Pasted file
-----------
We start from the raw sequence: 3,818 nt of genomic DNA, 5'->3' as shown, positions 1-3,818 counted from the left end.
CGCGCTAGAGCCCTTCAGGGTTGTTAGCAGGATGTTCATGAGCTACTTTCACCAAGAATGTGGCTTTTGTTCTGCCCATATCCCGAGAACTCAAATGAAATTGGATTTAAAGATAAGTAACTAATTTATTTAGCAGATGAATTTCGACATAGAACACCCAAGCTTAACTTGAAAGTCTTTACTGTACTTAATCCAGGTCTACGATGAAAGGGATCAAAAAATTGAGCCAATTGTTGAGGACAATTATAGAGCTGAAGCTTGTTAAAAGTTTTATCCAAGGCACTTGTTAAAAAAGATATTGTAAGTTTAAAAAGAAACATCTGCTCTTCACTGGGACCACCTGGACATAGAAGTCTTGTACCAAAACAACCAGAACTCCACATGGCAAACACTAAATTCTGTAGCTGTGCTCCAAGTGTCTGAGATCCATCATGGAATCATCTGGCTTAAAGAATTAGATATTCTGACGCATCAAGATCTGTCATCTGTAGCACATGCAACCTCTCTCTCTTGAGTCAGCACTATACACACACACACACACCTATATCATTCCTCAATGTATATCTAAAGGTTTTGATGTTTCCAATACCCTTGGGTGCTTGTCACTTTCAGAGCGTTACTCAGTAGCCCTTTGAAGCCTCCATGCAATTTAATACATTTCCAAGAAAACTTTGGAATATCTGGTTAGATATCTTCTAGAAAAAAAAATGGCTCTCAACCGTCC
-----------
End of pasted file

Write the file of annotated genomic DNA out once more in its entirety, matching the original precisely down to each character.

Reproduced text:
We start from the raw sequence: 3,818 nt of genomic DNA, 5'->3' as shown, positions 1-3,818 counted from the left end.
CGCGCTAGAGCCCTTCAGGGTTGTTAGCAGGATGTTCATGAGCTACTTTCACCAAGAATGTGGCTTTTGTTCTGCCCATATCCCGAGAACTCAAATGAAATTGGATTTAAAGATAAGTAACTAATTTATTTAGCAGATGAATTTCGACATAGAACACCCAAGCTTAACTTGAAAGTCTTTACTGTACTTAATCCAGGTCTACGATGAAAGGGATCAAAAAATTGAGCCAATTGTTGAGGACAATTATAGAGCTGAAGCTTGTTAAAAGTTTTATCCAAGGCACTTGTTAAAAAAGATATTGTAAGTTTAAAAAGAAACATCTGCTCTTCACTGGGACCACCTGGACATAGAAGTCTTGTACCAAAACAACCAGAACTCCACATGGCAAACACTAAATTCTGTAGCTGTGCTCCAAGTGTCTGAGATCCATCATGGAATCATCTGGCTTAAAGAATTAGATATTCTGACGCATCAAGATCTGTCATCTGTAGCACATGCAACCTCTCTCTCTTGAGTCAGCACTATACACACACACACACACCTATATCATTCCTCAATGTATATCTAAAGGTTTTGATGTTTCCAATACCCTTGGGTGCTTGTCACTTTCAGAGCGTTACTCAGTAGCCCTTTGAAGCCTCCATGCAATTTAATACATTTCCAAGAAAACTTTGGAATATCTGGTTAGATATCTTCTAGAAAAAAAAATGGCTCTCAACCGTCC